This Level 4 System May Be Too Complex for Practical Use

The Revere Advanced Point Count (RAPC) is one of the most complicated card counting systems you’ll find. This system follows on from the ‘Revere Advanced Plus-Minus’ and the ‘Revere Point Count’ which were progressively more difficult, but the RAPC goes one step further. The RAPC is a level IV counting system, meaning that players will have to keep track of values that range from -4 through to +4, making it much more difficult to track than level I systems, where players will only find values of +1 and -1.

The RAPC is a balanced count, meaning that if you add and subtract the values of all 52 cards in a deck, the final count will come back to zero. You could practice this at home before taking the system into a casino, although it is only advisable to use this system if you are a very experienced card counter.

How Card Counting Works

In any card counting system you’ll keep a count. During a game, when the count is a positive one, it means that the remaining cards in the deck are good ones for the player (usually featuring a good proportion of cards with a value of 10, which means the dealer is more likely to bust). Obviously, the opposite applies and when the card count is negative, the conditions are bad for the player.

In any game of blackjack, the house has a built-in edge. However, a positive count will see that edge turned on its head and the edge will now be with the player, making the game one where the player can make a profit. With a negative count, the edge in favor of the house increases, so you should certainly be betting small.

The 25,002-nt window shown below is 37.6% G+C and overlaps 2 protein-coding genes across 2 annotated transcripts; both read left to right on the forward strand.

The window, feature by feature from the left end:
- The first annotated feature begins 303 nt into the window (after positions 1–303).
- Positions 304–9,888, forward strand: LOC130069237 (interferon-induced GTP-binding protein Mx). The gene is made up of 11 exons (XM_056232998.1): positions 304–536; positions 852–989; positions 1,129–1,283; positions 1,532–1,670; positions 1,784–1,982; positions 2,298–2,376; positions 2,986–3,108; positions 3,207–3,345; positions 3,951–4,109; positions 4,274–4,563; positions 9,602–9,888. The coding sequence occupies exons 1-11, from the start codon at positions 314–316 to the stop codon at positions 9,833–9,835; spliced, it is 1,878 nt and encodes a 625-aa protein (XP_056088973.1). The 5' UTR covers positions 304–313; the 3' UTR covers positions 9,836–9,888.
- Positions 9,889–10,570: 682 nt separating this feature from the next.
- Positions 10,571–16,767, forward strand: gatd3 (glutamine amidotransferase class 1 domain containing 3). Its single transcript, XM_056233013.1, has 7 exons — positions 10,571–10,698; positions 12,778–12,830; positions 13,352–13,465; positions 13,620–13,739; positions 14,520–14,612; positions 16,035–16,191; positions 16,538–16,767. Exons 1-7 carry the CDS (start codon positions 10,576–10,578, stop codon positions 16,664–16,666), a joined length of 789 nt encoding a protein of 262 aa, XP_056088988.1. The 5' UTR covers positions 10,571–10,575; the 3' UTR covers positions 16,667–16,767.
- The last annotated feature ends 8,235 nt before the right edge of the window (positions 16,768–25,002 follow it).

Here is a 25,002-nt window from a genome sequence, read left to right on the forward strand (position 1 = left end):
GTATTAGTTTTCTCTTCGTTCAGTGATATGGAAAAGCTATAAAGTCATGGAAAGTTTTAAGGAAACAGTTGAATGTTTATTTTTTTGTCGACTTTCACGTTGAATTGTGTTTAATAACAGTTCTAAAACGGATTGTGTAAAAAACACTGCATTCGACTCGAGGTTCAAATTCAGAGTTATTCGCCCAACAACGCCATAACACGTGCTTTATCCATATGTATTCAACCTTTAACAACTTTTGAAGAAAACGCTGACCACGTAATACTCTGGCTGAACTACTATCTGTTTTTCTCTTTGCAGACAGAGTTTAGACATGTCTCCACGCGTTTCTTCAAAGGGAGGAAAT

The Revere Advanced Point Count – How it Works

At the start of a new shoe the ‘running count’ will be zero. You’ll now add or subtract to and from that count based upon the following values:

A five will add 4 to the count.

A three, four or six will add 3 to the count.

A two or a seven will add 2 to the count.

An eight is a neutral card, so the count will remain unchanged.

A nine will subtract 1 from the count.

A ten, jack, queen and a king will each subtract 3 from the count.

An ace will subtract 4 from the count.

As you can see from the above values, this system does require some learning as it won’t feel as natural as some other systems, where you might, for example, simply add 1 for low cards and subtract 1 for high cards.

Having calculated your running count, you now have the further step of converting it into a ‘true count’. This is achieved by dividing the running count by the number of decks left in the shoe, so if you had a running count of +24 with 4 decks left, the ‘true count’ would be +6. This extra step adds a further level of difficulty to the RAPC.

Now you have a ‘true count’ you can make your betting decisions. You’ll want to increase the bet size when this count is a positive one and the higher the count is, the more you’ll want to bet. As is always the case with card counting, you should be aware that you don’t look like you are doing it, so aim to keep your bet sizing from looking too systematic.

How effective is The Revere Advanced Point Count?

Nobody would dispute the claim that the math behind this system is good, but in this day and age the RAPC has been rendered obsolete. This is due to the sheer difficulty of using the system. Consider that in a casino, you have many factors to consider – the speed of the game, the noise, talk and other players. Because of these factors, a card counting system with so many values to consider is incredibly taxing.

Even expert card counters have dismissed this system, as there are other simpler systems out there where the difference in the edge over the house is negligible. The RAPC system gives you a perfect 100% betting correlation, but there are level I systems which give you 99% – and using a level I system you are much less likely to make a mistake.

The Revere Advanced Point Count – Summary

If you ever did decide to take the RAPC into the casino, make sure that you have plenty of experience of card counting. This is one of the trickiest systems out there and even a small mistake will end up costing you. If you can get it right however, the rewards are certainly there – although you’d have to ask yourself ‘Is it really worth it?’